When 24-year-old Ricardo Vasques was shot dead at Modesto’s Mellis Park late last month, he became Stanislaus County’s 49th and final homicide victim of 2017.
It capped the area’s deadliest year in the past decade.
The number of homicides fluctuates from year to year and from jurisdiction to jurisdiction. However, the county total has remained relatively steady, in the 30s to low 40s, with the exception of 2009 and 2012, when there were 47.
That mark was eclipsed in 2017 when two homicides toward late December brought the year’s total to 49.
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In stepping back from that number, there are a few trends that emerged – the seemingly high number of homicides in east Modesto, the concentration of deadly incidents in south Turlock and the difficulties detectives face when investigating crimes in rural areas.
Last year’s deaths include three fatal officer-involved shootings, one by Newman Police, one by Modesto Police and one by Ceres Police. Those cases are under review by the Stanislaus County District Attorney’s Office.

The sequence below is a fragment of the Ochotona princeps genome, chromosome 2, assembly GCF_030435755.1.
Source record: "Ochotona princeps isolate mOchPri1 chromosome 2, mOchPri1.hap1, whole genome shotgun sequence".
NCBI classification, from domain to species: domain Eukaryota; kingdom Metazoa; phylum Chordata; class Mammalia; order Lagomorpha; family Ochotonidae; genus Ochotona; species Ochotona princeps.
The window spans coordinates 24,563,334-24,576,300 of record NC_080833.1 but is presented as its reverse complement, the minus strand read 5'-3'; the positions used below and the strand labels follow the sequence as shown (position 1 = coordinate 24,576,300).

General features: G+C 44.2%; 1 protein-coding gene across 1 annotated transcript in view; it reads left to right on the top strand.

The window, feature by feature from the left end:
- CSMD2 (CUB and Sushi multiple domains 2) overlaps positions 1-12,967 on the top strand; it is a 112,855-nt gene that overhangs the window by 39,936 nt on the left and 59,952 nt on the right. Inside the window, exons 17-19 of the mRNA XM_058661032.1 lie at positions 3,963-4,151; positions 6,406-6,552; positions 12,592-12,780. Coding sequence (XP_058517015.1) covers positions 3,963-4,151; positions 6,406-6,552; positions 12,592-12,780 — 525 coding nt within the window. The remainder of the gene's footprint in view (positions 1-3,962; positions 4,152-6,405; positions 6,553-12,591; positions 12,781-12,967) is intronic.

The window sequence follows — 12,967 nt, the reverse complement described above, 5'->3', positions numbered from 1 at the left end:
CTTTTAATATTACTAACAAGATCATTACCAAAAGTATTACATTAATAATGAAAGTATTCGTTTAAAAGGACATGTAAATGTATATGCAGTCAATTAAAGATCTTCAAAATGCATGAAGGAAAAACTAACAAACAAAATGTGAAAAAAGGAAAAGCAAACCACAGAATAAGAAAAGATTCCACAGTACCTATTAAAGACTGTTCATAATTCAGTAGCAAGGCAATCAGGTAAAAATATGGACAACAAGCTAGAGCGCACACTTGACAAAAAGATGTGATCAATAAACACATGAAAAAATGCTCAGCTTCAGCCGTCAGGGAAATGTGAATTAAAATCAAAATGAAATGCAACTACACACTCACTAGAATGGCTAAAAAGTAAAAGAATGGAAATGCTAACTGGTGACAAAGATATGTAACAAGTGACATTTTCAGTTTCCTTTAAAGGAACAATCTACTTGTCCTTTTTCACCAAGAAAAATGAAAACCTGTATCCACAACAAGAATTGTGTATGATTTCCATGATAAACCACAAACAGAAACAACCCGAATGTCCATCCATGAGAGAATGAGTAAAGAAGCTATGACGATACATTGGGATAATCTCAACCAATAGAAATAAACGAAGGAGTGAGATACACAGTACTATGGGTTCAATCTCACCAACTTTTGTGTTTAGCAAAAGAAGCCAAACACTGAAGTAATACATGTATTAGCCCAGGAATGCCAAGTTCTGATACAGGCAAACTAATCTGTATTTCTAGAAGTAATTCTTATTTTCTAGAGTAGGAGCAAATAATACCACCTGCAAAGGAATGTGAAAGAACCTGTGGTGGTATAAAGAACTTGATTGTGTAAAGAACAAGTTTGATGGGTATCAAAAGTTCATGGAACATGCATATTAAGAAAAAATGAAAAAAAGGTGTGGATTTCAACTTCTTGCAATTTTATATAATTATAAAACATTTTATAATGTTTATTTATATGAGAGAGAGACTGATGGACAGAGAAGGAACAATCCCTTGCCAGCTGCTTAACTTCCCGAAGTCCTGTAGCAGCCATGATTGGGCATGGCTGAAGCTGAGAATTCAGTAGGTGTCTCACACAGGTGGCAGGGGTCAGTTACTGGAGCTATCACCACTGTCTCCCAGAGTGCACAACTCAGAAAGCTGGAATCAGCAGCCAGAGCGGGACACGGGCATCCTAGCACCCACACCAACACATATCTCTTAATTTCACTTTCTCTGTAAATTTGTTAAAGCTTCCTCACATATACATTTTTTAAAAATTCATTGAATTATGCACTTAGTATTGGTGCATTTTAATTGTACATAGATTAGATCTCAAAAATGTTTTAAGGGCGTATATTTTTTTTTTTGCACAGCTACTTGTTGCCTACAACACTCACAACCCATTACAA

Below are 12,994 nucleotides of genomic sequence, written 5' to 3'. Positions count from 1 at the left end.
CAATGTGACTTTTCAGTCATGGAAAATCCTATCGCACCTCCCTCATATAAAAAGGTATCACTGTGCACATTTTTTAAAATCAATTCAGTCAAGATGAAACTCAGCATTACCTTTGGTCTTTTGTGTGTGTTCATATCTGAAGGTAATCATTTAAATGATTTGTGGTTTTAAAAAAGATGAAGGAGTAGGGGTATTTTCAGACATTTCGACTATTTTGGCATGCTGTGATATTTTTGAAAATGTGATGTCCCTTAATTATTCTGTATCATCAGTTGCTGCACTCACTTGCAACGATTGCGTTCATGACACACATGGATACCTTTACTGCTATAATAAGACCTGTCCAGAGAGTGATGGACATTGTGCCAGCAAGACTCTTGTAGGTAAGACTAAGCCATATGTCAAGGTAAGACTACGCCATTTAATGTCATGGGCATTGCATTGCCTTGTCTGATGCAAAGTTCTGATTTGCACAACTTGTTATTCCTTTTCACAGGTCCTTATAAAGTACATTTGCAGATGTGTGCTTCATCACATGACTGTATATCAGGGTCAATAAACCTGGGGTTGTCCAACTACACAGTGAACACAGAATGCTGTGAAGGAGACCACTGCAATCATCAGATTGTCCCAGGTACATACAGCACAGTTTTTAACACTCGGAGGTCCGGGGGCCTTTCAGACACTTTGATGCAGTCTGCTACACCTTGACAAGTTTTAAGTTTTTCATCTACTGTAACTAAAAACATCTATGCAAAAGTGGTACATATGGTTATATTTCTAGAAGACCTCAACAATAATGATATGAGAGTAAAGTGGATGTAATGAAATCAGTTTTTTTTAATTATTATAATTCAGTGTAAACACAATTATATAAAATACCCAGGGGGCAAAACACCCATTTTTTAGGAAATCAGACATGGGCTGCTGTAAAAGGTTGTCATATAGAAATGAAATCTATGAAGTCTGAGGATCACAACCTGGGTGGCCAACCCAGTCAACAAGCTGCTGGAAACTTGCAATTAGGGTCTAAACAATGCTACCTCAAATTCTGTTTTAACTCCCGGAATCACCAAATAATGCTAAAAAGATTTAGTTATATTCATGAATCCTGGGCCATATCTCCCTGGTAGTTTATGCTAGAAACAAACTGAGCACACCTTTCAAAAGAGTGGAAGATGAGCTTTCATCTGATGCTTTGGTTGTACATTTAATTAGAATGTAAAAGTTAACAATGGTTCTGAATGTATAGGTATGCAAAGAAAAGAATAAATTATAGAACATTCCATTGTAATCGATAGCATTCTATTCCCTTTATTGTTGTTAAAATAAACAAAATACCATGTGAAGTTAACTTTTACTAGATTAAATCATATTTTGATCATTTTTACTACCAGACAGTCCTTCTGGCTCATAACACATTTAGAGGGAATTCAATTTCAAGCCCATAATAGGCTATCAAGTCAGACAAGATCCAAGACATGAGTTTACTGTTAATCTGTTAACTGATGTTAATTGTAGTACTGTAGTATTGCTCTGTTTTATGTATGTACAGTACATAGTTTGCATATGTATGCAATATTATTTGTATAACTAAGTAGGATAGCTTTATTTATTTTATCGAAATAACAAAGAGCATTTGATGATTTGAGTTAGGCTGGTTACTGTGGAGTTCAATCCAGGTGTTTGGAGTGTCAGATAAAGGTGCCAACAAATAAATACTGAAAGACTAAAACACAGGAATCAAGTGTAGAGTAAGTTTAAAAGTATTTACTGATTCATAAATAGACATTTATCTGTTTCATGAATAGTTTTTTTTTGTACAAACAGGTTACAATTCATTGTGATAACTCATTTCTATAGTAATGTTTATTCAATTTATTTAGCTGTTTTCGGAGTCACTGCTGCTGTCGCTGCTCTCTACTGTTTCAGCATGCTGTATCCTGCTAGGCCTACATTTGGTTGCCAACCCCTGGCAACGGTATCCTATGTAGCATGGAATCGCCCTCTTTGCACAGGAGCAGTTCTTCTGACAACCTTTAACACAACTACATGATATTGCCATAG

Also, there was one homicide committed by a resident in which charges were not filed. A man, who was never identified by police, strangled 53-year-old Rick Foreman in February when Foreman broke into his estranged wife’s home with a gun. Self-defense was part of the reason no criminal charges were filed, according to the DA’s office.
Each year, the vast majority of homicides are investigated by the Stanislaus County Sheriff’s Department and the Modesto Police Department. Who has jurisdiction over a case sometimes is a matter of which side of the street the death occurred.
Some years, sheriff’s detectives have the heavier caseloads, others it’s Modesto detectives, like in 2015, when the city broke its homicide record with 28 people killed.
In 2017, Modesto police and the Sheriff’s Department each had 22. Ceres had one homicide and Turlock had four.
The deadliest month in 2017 was October, when nine people were killed, including two double homicides. On Oct. 12, two men were found dead near a shop behind a home in the country south of Oakdale. On Oct. 21, two woman were found shot to death along a rural road outside of Newman.